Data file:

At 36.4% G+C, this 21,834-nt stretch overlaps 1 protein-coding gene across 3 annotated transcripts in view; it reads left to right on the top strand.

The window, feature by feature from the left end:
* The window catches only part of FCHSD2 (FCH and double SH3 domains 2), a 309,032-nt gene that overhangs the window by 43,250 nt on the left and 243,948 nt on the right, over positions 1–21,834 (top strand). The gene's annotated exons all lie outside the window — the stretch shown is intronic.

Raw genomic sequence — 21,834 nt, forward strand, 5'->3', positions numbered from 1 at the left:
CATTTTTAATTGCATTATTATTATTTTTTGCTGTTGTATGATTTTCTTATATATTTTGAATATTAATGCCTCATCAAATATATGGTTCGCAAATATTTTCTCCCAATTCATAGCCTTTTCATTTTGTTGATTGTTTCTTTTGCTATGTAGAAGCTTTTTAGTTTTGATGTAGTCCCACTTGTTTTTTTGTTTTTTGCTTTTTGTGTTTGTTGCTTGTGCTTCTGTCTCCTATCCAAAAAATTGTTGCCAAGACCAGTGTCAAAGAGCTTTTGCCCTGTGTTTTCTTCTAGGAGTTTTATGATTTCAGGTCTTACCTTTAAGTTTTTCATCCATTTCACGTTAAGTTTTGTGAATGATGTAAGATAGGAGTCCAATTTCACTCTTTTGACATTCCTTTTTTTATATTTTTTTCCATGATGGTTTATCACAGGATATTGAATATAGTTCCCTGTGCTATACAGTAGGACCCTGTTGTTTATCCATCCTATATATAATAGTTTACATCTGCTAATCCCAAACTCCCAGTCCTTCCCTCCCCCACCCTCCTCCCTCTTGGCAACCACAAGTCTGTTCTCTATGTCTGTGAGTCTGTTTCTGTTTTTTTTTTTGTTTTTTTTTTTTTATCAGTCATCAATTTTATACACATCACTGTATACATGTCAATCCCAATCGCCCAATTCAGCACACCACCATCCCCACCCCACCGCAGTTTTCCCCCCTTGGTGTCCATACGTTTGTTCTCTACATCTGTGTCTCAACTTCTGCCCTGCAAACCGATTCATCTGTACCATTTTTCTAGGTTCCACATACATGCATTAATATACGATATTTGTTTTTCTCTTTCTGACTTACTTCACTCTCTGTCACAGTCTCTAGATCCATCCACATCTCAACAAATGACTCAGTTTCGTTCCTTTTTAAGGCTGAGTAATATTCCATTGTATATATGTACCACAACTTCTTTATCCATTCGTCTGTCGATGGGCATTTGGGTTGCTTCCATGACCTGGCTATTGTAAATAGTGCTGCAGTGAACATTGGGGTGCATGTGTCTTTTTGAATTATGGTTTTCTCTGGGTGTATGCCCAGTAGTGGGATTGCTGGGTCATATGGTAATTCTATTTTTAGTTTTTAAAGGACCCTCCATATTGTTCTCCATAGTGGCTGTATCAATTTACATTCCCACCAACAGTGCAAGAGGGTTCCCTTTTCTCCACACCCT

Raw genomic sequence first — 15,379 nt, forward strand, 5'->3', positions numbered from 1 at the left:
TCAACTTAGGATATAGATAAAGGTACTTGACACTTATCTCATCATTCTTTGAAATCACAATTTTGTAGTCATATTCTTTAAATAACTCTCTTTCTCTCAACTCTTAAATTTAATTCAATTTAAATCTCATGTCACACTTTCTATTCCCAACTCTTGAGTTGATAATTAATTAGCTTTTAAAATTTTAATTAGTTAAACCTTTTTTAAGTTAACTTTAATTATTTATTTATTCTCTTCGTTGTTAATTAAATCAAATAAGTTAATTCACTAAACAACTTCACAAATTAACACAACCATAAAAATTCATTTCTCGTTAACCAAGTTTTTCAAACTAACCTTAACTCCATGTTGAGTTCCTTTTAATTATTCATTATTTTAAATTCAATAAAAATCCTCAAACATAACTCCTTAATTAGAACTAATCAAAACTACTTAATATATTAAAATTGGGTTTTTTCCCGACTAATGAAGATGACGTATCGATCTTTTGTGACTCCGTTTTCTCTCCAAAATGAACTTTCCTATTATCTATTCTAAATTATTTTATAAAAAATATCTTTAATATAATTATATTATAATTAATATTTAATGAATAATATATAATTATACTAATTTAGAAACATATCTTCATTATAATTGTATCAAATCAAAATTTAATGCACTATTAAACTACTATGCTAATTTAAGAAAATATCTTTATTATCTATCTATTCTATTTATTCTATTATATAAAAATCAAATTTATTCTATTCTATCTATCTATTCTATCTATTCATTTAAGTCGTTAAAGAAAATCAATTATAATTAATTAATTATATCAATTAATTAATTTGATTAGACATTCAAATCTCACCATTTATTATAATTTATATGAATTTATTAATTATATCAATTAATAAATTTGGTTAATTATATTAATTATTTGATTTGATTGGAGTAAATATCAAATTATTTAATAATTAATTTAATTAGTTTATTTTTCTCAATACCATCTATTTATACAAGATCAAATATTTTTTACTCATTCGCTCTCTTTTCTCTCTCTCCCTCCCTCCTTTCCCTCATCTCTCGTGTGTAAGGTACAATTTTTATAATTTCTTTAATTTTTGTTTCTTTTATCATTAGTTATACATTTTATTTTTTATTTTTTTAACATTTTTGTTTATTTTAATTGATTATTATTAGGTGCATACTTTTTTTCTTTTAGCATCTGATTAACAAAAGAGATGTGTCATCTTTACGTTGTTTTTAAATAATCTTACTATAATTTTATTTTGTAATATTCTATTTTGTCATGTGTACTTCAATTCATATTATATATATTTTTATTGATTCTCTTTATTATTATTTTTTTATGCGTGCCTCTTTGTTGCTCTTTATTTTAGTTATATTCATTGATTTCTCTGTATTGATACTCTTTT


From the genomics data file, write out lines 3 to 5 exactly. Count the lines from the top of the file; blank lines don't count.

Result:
* The window catches only part of FCHSD2 (FCH and double SH3 domains 2), a 309,032-nt gene that overhangs the window by 43,250 nt on the left and 243,948 nt on the right, over positions 1–21,834 (top strand). The gene's annotated exons all lie outside the window — the stretch shown is intronic.

Raw genomic sequence — 21,834 nt, forward strand, 5'->3', positions numbered from 1 at the left:
CATTTTTAATTGCATTATTATTATTTTTTGCTGTTGTATGATTTTCTTATATATTTTGAATATTAATGCCTCATCAAATATATGGTTCGCAAATATTTTCTCCCAATTCATAGCCTTTTCATTTTGTTGATTGTTTCTTTTGCTATGTAGAAGCTTTTTAGTTTTGATGTAGTCCCACTTGTTTTTTTGTTTTTTGCTTTTTGTGTTTGTTGCTTGTGCTTCTGTCTCCTATCCAAAAAATTGTTGCCAAGACCAGTGTCAAAGAGCTTTTGCCCTGTGTTTTCTTCTAGGAGTTTTATGATTTCAGGTCTTACCTTTAAGTTTTTCATCCATTTCACGTTAAGTTTTGTGAATGATGTAAGATAGGAGTCCAATTTCACTCTTTTGACATTCCTTTTTTTATATTTTTTTCCATGATGGTTTATCACAGGATATTGAATATAGTTCCCTGTGCTATACAGTAGGACCCTGTTGTTTATCCATCCTATATATAATAGTTTACATCTGCTAATCCCAAACTCCCAGTCCTTCCCTCCCCCACCCTCCTCCCTCTTGGCAACCACAAGTCTGTTCTCTATGTCTGTGAGTCTGTTTCTGTTTTTTTTTTTGTTTTTTTTTTTTTATCAGTCATCAATTTTATACACATCACTGTATACATGTCAATCCCAATCGCCCAATTCAGCACACCACCATCCCCACCCCACCGCAGTTTTCCCCCCTTGGTGTCCATACGTTTGTTCTCTACATCTGTGTCTCAACTTCTGCCCTGCAAACCGATTCATCTGTACCATTTTTCTAGGTTCCACATACATGCATTAATATACGATATTTGTTTTTCTCTTTCTGACTTACTTCACTCTCTGTCACAGTCTCTAGATCCATCCACATCTCAACAAATGACTCAGTTTCGTTCCTTTTTAAGGCTGAGTAATATTCCATTGTATATATGTACCACAACTTCTTTATCCATTCGTCTGTCGATGGGCATTTGGGTTGCTTCCATGACCTGGCTATTGTAAATAGTGCTGCAGTGAACATTGGGGTGCATGTGTCTTTTTGAATTATGGTTTTCTCTGGGTGTATGCCCAGTAGTGGGATTGCTGGGTCATATGGTAATTCTATTTTTAGTTTTTAAAGGACCCTCCATATTGTTCTCCATAGTGGCTGTATCAATTTACATTCCCACCAACAGTGCAAGAGGGTTCCCTTTTCTCCACACCCT